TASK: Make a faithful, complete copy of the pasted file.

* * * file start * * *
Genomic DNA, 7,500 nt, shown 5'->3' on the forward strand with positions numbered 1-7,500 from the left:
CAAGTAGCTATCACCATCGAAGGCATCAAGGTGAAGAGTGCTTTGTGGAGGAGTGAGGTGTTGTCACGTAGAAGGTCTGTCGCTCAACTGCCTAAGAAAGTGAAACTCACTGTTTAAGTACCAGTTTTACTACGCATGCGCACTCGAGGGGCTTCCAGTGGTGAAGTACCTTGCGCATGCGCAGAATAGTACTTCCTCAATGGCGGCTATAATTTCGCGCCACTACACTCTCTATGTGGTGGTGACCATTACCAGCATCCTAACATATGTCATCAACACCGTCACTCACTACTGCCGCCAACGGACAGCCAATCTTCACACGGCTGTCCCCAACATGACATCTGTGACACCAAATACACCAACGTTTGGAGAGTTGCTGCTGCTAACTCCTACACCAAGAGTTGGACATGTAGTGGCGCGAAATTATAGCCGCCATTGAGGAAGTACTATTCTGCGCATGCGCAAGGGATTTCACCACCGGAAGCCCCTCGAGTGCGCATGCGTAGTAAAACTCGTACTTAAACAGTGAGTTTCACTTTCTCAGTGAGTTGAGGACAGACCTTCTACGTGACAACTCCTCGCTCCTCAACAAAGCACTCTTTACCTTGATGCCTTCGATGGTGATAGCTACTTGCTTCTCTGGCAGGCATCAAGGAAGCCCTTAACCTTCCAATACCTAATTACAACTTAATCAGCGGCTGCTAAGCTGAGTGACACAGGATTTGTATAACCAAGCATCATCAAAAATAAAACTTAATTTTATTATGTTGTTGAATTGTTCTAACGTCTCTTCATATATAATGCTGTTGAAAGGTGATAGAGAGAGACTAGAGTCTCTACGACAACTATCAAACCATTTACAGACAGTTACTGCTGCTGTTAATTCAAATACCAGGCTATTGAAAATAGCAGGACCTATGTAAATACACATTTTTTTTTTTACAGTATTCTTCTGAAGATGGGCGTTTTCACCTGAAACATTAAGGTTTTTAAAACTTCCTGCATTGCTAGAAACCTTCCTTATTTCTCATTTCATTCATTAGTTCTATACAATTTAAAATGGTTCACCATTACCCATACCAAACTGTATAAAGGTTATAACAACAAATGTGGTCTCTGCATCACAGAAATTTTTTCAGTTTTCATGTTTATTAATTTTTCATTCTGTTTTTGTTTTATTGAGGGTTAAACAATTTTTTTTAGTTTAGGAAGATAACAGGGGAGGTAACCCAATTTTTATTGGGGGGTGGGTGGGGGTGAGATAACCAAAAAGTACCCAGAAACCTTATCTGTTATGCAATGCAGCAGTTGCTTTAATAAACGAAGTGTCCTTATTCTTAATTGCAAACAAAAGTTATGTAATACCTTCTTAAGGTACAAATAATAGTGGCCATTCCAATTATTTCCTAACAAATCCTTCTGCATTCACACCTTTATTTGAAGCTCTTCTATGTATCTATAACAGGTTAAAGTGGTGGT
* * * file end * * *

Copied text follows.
Genomic DNA, 7,500 nt, shown 5'->3' on the forward strand with positions numbered 1-7,500 from the left:
CAAGTAGCTATCACCATCGAAGGCATCAAGGTGAAGAGTGCTTTGTGGAGGAGTGAGGTGTTGTCACGTAGAAGGTCTGTCGCTCAACTGCCTAAGAAAGTGAAACTCACTGTTTAAGTACCAGTTTTACTACGCATGCGCACTCGAGGGGCTTCCAGTGGTGAAGTACCTTGCGCATGCGCAGAATAGTACTTCCTCAATGGCGGCTATAATTTCGCGCCACTACACTCTCTATGTGGTGGTGACCATTACCAGCATCCTAACATATGTCATCAACACCGTCACTCACTACTGCCGCCAACGGACAGCCAATCTTCACACGGCTGTCCCCAACATGACATCTGTGACACCAAATACACCAACGTTTGGAGAGTTGCTGCTGCTAACTCCTACACCAAGAGTTGGACATGTAGTGGCGCGAAATTATAGCCGCCATTGAGGAAGTACTATTCTGCGCATGCGCAAGGGATTTCACCACCGGAAGCCCCTCGAGTGCGCATGCGTAGTAAAACTCGTACTTAAACAGTGAGTTTCACTTTCTCAGTGAGTTGAGGACAGACCTTCTACGTGACAACTCCTCGCTCCTCAACAAAGCACTCTTTACCTTGATGCCTTCGATGGTGATAGCTACTTGCTTCTCTGGCAGGCATCAAGGAAGCCCTTAACCTTCCAATACCTAATTACAACTTAATCAGCGGCTGCTAAGCTGAGTGACACAGGATTTGTATAACCAAGCATCATCAAAAATAAAACTTAATTTTATTATGTTGTTGAATTGTTCTAACGTCTCTTCATATATAATGCTGTTGAAAGGTGATAGAGAGAGACTAGAGTCTCTACGACAACTATCAAACCATTTACAGACAGTTACTGCTGCTGTTAATTCAAATACCAGGCTATTGAAAATAGCAGGACCTATGTAAATACACATTTTTTTTTTTACAGTATTCTTCTGAAGATGGGCGTTTTCACCTGAAACATTAAGGTTTTTAAAACTTCCTGCATTGCTAGAAACCTTCCTTATTTCTCATTTCATTCATTAGTTCTATACAATTTAAAATGGTTCACCATTACCCATACCAAACTGTATAAAGGTTATAACAACAAATGTGGTCTCTGCATCACAGAAATTTTTTCAGTTTTCATGTTTATTAATTTTTCATTCTGTTTTTGTTTTATTGAGGGTTAAACAATTTTTTTTAGTTTAGGAAGATAACAGGGGAGGTAACCCAATTTTTATTGGGGGGTGGGTGGGGGTGAGATAACCAAAAAGTACCCAGAAACCTTATCTGTTATGCAATGCAGCAGTTGCTTTAATAAACGAAGTGTCCTTATTCTTAATTGCAAACAAAAGTTATGTAATACCTTCTTAAGGTACAAATAATAGTGGCCATTCCAATTATTTCCTAACAAATCCTTCTGCATTCACACCTTTATTTGAAGCTCTTCTATGTATCTATAACAGGTTAAAGTGGTGGT